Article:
LadyLightning20

10+ Year Member
May 26, 2007
269
0
32
Status
MD/PhD Student
So I went to an AP-crazy high school (read: I came in with 50-some AP credits.) and am currently at a state school that accepted all those.
I got credit for all my basic sciences (placed out of the first year of bio, chem, physics, and math) with for my major means that I needed a year of organic, some biochem, and some upper-level bio courses.

My problem is this: most of the schools I apply to have really basic matriculation requirements, like a year of physics, and will only accept AP credit for a semester or not at all. Since physics was NOT my forte, I really feel like the solution is to find some physics class for idiots and just take it to fill their semester requirement.

Anyway - I can take conceptual physics (the course description said it was conceptual, not mathematical, and designed for non-science majors, so I could probably do really well in that) but I just found out that there is a basic astro course offered by the physics department that I could take as well. Will this count as physics? Or do I have to call individual schools and ask?
 

OncDoc19

MS4
10+ Year Member
7+ Year Member
Feb 6, 2007
796
8
Status
Medical Student
So I went to an AP-crazy high school (read: I came in with 50-some AP credits.) and am currently at a state school that accepted all those.
I got credit for all my basic sciences (placed out of the first year of bio, chem, physics, and math) with for my major means that I needed a year of organic, some biochem, and some upper-level bio courses.

My problem is this: most of the schools I apply to have really basic matriculation requirements, like a year of physics, and will only accept AP credit for a semester or not at all. Since physics was NOT my forte, I really feel like the solution is to find some physics class for idiots and just take it to fill their semester requirement.

Anyway - I can take conceptual physics (the course description said it was conceptual, not mathematical, and designed for non-science majors, so I could probably do really well in that) but I just found out that there is a basic astro course offered by the physics department that I could take as well. Will this count as physics? Or do I have to call individual schools and ask?
I think you will have to call and ask. I don't understand the "one year of x subject" to mean take any class you want in that subject. To me, that means one year of introductory physics (aka what you take for the MCAT). You really need to call some schools (maybe not every one) but at least a few to get a general idea. Unfortunately this is the down-side to taking AP that no one tells you about in high school.
 

solitude

Senior Member
15+ Year Member
Dec 27, 2004
1,616
79
Status
So I went to an AP-crazy high school (read: I came in with 50-some AP credits.) and am currently at a state school that accepted all those.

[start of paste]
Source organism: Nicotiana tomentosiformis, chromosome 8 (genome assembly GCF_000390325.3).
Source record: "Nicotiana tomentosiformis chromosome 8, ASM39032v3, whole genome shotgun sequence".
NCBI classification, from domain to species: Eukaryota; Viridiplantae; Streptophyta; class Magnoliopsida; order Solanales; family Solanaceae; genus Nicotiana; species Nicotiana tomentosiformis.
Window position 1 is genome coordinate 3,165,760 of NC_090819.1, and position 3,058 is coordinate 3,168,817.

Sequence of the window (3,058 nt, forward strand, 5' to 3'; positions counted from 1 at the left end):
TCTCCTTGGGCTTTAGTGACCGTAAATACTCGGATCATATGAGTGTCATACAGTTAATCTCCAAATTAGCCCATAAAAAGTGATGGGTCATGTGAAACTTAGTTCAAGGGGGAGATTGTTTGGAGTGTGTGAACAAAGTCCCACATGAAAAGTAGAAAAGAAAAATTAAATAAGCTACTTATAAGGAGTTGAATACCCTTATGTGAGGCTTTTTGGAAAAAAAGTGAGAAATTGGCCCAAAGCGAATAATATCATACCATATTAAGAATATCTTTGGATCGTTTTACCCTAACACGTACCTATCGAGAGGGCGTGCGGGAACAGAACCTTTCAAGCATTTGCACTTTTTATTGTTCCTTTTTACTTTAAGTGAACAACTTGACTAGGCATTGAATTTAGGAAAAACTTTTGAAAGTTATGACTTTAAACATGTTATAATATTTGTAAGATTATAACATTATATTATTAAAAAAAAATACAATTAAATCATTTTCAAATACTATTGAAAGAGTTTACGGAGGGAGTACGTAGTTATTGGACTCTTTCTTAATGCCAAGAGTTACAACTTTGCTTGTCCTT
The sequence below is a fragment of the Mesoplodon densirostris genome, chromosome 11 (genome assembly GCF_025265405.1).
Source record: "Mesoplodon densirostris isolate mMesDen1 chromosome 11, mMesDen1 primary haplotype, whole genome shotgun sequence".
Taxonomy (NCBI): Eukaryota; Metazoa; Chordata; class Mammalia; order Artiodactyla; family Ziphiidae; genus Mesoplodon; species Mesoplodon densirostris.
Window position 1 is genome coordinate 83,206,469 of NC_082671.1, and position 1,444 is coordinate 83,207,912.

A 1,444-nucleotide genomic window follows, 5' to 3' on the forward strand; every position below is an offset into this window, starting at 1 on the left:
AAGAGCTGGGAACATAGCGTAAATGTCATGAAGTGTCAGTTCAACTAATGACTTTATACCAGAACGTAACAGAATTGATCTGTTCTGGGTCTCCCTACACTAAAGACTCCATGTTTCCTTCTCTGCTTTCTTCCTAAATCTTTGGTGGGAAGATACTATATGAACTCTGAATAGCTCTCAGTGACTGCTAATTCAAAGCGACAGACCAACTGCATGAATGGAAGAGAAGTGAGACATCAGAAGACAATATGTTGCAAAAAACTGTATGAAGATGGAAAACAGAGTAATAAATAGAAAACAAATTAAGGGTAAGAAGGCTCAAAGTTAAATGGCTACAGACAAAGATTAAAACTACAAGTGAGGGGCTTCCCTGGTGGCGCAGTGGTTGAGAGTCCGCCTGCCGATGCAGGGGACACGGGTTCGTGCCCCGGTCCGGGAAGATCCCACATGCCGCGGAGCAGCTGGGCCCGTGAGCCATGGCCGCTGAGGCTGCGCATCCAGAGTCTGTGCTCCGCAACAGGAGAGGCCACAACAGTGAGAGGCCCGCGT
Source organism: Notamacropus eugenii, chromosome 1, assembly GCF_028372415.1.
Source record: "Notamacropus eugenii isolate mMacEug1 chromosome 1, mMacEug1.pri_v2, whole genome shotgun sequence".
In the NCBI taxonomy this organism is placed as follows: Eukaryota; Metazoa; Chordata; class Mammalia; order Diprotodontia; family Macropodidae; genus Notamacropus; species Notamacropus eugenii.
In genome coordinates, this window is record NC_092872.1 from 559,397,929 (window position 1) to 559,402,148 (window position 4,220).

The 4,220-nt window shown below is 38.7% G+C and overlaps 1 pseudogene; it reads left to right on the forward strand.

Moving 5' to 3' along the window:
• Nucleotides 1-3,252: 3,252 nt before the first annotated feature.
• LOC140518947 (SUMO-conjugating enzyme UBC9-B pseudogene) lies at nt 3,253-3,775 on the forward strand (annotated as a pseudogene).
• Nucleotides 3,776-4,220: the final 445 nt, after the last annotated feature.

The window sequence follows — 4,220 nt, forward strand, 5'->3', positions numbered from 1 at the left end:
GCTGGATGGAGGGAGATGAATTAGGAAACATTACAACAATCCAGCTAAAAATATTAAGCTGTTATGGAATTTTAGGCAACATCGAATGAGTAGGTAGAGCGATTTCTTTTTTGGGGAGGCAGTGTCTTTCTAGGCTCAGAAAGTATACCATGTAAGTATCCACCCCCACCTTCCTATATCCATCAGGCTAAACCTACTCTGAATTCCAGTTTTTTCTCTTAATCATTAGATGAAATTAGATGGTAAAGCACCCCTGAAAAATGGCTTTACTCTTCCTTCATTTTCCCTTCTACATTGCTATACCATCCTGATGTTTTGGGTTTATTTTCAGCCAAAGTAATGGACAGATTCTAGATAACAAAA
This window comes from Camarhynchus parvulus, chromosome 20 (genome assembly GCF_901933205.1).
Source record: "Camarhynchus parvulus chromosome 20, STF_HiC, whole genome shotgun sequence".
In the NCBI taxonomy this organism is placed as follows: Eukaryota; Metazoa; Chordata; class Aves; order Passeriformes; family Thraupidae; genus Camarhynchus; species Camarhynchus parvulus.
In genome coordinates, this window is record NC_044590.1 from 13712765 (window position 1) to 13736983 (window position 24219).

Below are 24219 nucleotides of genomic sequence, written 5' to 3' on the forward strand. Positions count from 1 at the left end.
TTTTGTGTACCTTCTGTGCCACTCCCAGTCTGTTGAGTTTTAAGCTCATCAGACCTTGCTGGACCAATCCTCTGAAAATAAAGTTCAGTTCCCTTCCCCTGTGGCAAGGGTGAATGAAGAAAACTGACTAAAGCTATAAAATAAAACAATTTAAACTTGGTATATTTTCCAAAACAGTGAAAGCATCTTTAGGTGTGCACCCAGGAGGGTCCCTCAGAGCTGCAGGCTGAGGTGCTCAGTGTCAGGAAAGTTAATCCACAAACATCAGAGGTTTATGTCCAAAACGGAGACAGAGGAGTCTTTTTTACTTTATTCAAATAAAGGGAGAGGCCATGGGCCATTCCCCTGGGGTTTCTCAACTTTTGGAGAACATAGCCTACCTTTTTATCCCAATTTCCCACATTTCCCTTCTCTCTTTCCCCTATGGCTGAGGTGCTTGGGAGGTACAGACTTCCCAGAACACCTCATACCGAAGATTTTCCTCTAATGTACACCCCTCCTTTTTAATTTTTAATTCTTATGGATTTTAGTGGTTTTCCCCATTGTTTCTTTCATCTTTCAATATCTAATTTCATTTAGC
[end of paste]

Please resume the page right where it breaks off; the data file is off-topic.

I got credit for all my basic sciences (placed out of the first year of bio, chem, physics, and math) with for my major means that I needed a year of organic, some biochem, and some upper-level bio courses.

My problem is this: most of the schools I apply to have really basic matriculation requirements, like a year of physics, and will only accept AP credit for a semester or not at all. Since physics was NOT my forte, I really feel like the solution is to find some physics class for idiots and just take it to fill their semester requirement.

Anyway - I can take conceptual physics (the course description said it was conceptual, not mathematical, and designed for non-science majors, so I could probably do really well in that) but I just found out that there is a basic astro course offered by the physics department that I could take as well. Will this count as physics? Or do I have to call individual schools and ask?


To be safe, you might as well call each school and ask. But it's been my experience so far (and anecdotally, somewhat common) that MD/PhD committees don't really care if you satisfy each nitpicky admissions requirement of the medical school. I think as long as your application is strong and you rock the MCAT to demonstrate proficiency in a subject, etc., you will be fine. Perhaps one or two schools will reject you for some silly requirement, but it's definitely not worth going out of your way to take all sorts of introductory courses simply because they're listed on the website.
 
About the Ads

LadyLightning20

10+ Year Member
May 26, 2007
269
0
32
Status
MD/PhD Student
I got a 36T on the MCAT (13 PS 11 VR 12 BS) so I think that will probably demonstrate proficiency.

Thanks for the help, I'll just start calling schools.
 

meowkat444

10+ Year Member
Mar 10, 2007
599
0
Status
MD/PhD Student
another word of advice, they will usually accept a higher level class int he subject to replace the requirements, but not lower level ones. the conceptual physics class probably wont' work, although i could be wrong.
 
About the Ads